Cinematic affect in a time of ecological emergency

2017-03-02T23:36:32Z (GMT) by Denton, Andrew Beyer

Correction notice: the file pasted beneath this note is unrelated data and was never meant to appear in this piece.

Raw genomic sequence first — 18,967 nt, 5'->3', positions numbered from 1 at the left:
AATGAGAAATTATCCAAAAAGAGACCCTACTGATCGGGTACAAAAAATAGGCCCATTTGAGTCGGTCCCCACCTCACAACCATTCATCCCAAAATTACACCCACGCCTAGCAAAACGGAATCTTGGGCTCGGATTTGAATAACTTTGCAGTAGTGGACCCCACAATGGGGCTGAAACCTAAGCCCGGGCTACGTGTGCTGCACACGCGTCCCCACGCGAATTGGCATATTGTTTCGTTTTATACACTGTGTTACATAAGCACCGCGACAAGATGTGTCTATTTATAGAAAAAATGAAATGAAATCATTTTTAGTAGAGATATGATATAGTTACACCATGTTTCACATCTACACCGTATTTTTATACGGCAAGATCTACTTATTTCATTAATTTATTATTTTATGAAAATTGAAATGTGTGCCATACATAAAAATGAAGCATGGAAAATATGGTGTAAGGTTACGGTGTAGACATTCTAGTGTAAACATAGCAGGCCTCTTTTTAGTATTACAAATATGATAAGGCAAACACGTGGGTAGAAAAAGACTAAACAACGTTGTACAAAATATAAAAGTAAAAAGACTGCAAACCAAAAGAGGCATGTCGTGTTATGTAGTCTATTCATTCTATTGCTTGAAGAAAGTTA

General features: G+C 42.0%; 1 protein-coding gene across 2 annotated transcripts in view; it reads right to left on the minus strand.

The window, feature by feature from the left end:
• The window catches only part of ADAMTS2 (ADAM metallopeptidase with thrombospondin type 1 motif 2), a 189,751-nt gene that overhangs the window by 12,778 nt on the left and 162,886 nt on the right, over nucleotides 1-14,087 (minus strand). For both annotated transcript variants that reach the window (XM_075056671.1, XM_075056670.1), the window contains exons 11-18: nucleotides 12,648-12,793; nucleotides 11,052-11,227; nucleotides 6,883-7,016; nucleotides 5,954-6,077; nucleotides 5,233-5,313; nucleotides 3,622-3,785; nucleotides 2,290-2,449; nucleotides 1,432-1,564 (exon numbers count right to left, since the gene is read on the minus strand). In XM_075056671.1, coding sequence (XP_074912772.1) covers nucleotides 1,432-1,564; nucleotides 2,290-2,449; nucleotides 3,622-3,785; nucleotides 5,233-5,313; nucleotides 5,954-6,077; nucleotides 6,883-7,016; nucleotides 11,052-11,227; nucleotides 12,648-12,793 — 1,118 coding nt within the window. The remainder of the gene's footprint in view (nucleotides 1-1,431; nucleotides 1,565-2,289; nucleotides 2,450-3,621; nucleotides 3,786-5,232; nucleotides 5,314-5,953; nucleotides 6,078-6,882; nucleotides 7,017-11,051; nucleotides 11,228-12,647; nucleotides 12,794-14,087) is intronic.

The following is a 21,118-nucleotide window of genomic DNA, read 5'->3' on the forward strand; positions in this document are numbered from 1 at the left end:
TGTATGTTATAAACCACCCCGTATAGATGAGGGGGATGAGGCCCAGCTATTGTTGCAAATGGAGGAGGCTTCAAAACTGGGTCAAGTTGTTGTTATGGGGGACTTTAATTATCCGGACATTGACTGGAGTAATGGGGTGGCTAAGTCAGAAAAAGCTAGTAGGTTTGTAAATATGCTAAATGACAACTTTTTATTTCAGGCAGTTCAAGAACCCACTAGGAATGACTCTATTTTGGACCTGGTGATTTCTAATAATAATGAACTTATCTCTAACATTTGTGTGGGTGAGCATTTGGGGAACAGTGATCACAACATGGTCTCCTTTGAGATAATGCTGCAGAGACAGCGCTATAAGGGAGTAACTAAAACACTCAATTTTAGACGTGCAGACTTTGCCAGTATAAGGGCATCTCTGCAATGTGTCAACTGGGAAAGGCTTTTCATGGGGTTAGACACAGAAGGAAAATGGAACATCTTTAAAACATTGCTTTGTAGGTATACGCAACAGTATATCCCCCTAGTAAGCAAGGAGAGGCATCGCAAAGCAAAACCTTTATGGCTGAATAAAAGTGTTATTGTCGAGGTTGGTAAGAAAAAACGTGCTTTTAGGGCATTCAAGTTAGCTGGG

Cinematic Affect in a Time of Ecological Emergency is situated within a moving image practice that applies methods aligned with essayist cinema and video installation, as well as historical avant-garde film. The project was initiated in response to subjective experiences of ecological devastation, which induced a personal state of melancholy. It works from the position that another tactic for progressing discourses around anthropogenic climate and geological change might be poetic or affective modes that are often present in the aforementioned moving image practices. The research aims to eschew ‘fact’ based representational modes, for contemplative, expressive and ambiguous registers of visual and aural inquiry. The iterative studio practice is composed of a range of moving image experiments and approaches, including extensive field investigations in locations linked tenuously or specifically to fossil fuel production and consumption. Through research into a variety of cinematic devices, conclusions were reached, which led to the application of creative constraints in the composition of the works. These techniques include, high-speed cinematography, ultra-long or ultra-wide lenses, formal composition and camera movement. The project has been guided by the belief that the sensate realm holds greater political potential for filmmakers than tactics that use didactic means to tell a ‘story’ about the crisis. Thus, the project has explored in some detail the concepts of affect and sensation, through the philosophies of Gilles Deleuze. In addition, it locates theoretical provocations that have contributed to my thinking and making, with the objective to reveal the political potential of grief (Judith Butler) and the ‘politics implicit in aesthetics’ (Jacques Rancière). Rancière’s notion of the invisible becoming visible at a moment of rupture and Butler’s argument configured by Levinasian ethics and her post-9/11 experiences of living in the United States have been important influences. Writers and thinkers whose discourses are focussed on the subject of the ecological crisis situate the subject historically with the help of Felix Guattari’s transversal ‘ecosophy,’ while Timothy Morton’s ‘Ecological Thought’ and Jane Bennett’s ‘vital materialist’ positions are enlisted as methods for reflecting on the ‘uncanny’ experience of living in a time of ecological emergency. From the position of thinking through the poetic and political potential of art, Cinematic Affect in a Time of Ecological Emergency has turned to Robert Smithson, Agnes Denes and Buster Simpson. Chantal Akerman, Chris Marker and Werner Herzog provided insights into essayist modes of cinema through their distinct methods of practice. Chris Welsby’s and Richard Mosse’s films and installations are reviewed in relation to their capacity to extract the invisible and make it seeable through the material. The creative outcomes produced during this research are two video works. The first, Crude, is an essayist film that attempts to see and hear some of the elusive signs of anthropogenic climate change in order to make what is invisible, visible, to evoke contemplations on the subject of ecological crisis, through affective cinematic devices. Crude is accompanied by Flight, a series of filmed passenger jet stream or contrails — forming a database of a particular type of human presence and movement. The work seeks to evoke a space of contemplation, uneasiness, and sadness by engaging with the residual and stratified signs of our collective impact on our environment.